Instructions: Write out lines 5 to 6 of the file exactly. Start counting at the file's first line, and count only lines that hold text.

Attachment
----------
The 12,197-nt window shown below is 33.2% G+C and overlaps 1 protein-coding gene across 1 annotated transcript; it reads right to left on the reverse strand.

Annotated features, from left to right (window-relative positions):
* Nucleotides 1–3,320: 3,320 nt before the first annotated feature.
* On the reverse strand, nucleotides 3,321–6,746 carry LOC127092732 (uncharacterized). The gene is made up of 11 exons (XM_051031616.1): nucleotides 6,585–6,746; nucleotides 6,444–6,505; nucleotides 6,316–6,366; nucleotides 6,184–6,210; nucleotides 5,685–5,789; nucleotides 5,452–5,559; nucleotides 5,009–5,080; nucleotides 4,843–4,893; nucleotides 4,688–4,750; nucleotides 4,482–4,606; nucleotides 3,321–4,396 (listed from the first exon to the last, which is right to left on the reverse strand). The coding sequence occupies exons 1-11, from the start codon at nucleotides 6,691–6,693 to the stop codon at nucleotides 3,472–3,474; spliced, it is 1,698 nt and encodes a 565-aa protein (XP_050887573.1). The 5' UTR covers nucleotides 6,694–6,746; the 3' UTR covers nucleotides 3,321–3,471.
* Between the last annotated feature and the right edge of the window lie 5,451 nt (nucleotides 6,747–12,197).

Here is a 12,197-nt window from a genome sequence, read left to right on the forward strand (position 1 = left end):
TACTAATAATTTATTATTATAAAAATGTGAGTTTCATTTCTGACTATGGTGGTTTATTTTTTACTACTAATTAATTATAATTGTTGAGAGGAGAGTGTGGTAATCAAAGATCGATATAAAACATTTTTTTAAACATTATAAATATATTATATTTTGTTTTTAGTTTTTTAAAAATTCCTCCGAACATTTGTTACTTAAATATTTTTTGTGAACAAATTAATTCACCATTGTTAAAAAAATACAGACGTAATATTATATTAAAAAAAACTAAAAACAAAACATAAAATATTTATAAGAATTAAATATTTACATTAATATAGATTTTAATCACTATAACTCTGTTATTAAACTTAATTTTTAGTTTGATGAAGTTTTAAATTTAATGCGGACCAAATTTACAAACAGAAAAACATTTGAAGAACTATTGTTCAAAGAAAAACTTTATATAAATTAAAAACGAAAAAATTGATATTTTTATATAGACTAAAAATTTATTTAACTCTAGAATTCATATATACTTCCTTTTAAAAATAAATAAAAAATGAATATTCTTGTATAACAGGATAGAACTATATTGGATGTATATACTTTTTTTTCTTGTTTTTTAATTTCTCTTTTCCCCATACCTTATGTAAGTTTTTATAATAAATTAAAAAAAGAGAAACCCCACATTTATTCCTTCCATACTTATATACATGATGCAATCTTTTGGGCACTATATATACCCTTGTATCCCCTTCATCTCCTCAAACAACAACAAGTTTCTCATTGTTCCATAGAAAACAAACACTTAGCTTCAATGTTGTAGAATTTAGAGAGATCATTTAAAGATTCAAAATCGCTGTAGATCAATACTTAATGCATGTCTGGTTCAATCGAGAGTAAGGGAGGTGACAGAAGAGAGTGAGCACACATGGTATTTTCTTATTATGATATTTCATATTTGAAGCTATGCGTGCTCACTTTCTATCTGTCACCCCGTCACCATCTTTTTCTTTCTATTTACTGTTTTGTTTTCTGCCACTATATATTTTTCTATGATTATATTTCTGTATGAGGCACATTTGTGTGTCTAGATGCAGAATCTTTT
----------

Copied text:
* Between the last annotated feature and the right edge of the window lie 5,451 nt (nucleotides 6,747–12,197).

Here is a 12,197-nt window from a genome sequence, read left to right on the forward strand (position 1 = left end):